In Crusader Kings you can play as men and women of fantastic birth and dynasty; from William the Conqueror to the Sultans of Arabia. However the game goes much deeper than these kings and emperors. Every lord, count and baron is playable, and it’s often these smaller lords that are the toughest to play as.
I’ll be attempting to raise up one of these lowly men to become something more than themselves. Since Crusader Kings is about your family, rather than your character, it might take a few generations… Hopefully the family I choose will go down in the ages.
It requires a special set of skills to rise from lowly count to kingship, and these are certainly not the skills that Count Waltheof has. Count Waltheof is the Count of Northampton, a small county located in East Anglia, England. In 1066 he’s a minor lord with a few holdings and only a special relationship to the deceased King Harold keeping him at all relevant: he has the dead king’s daughters and sons in his court.
This somewhat makes Waltheof a target for the new King William, who is already looking to quash any sign of rebellion. These are troubling times but times that can seized upon to drag men like Waltheof (we’ll call him Walt) up the ladder and into the history books.
Count Waltheof of Northampton – 1066-1080
Walt begins the game with the small holding of Northampton, the city of Cambridge and the Bishopric of Crowland under his name. Though he owns small lands, it’s by no means a poor start. Unmarried, I immediately look to get Walt a new bride. Walt’s not blessed with any special talents and has a rating of 5-8 in diplomacy, warfare, stewardship, learning and intrigue - hopefully a good wife can help him.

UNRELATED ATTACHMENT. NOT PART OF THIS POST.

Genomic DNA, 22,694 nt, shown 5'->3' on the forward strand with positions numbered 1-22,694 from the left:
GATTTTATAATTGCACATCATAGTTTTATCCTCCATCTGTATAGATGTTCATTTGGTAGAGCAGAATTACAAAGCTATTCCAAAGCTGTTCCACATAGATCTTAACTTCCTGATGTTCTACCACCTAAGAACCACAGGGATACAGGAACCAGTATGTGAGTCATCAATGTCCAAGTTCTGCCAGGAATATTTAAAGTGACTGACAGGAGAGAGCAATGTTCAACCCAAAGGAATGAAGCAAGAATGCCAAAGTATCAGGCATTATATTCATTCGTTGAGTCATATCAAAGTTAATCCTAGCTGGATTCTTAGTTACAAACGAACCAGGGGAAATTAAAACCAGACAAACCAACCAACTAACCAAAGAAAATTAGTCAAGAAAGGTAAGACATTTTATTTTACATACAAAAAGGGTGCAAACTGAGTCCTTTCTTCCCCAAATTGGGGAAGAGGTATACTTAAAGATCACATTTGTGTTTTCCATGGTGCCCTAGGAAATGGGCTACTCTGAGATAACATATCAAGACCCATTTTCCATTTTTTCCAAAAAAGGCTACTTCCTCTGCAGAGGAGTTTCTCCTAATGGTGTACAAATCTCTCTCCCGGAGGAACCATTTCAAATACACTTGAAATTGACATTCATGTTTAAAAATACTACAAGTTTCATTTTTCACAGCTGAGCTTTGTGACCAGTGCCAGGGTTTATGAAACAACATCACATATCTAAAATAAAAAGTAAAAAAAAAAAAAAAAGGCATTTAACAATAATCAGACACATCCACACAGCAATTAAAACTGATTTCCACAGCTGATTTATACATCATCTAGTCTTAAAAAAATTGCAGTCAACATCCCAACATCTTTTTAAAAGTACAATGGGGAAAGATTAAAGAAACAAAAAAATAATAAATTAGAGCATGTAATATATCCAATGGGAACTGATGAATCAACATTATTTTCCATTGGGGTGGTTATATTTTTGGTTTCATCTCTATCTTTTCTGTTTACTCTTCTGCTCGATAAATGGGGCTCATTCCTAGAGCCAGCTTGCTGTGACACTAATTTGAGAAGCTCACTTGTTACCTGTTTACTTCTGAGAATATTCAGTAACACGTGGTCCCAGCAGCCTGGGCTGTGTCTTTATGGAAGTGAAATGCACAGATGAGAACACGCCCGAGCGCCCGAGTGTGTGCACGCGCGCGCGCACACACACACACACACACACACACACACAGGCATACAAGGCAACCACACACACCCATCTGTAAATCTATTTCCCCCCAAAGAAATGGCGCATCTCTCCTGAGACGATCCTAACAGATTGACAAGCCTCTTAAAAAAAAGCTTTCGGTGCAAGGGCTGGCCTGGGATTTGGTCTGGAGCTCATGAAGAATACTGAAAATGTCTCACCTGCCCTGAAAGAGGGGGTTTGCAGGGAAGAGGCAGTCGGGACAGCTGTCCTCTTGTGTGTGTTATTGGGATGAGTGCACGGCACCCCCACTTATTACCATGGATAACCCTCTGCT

Born in 1050, he’s only 16, and so has a lot of potential for growth. King William, perhaps understandably, does not like Walt – all the debuffs for conquest and foreign languages mean they have a mutual distrust. Will’s here to stay, though, so Walt should work on impressing him as soon as possible. The mayor of Cambridge and the bishop of Crowland both like Walt well enough, so that is always a good start – having vassals hating you is never a good sign.
I check Walt’s personality traits. As a young man he can still develop and lose traits as well as add to those he has already, but in 1066-1067 I discover he’s deceitful, wrathful, gluttonous and craven. Bugger. Not the best set of traits but we’ll have to see if the right wife won’t set him right.
There are plenty of eligible women on offer as well as a few younger girls with some excellent family names attached to them. Among Walt’s choice of wife are the daughters of the Kings of France, Navarra, Castile and Hungary. Though this would give him a boost in reputation, most of these girls are under age and would take years to mature to marriageable age – we want Walt making babies straight away!
I choose Princess Sigrid of Denmark. She’s a legitimised bastard, so her father has no qualms accepting the match. Unsurprisingly Sigrid isn’t too happy about it – Walt is fat, cowardly and a liar to boot – but hopefully she can change him.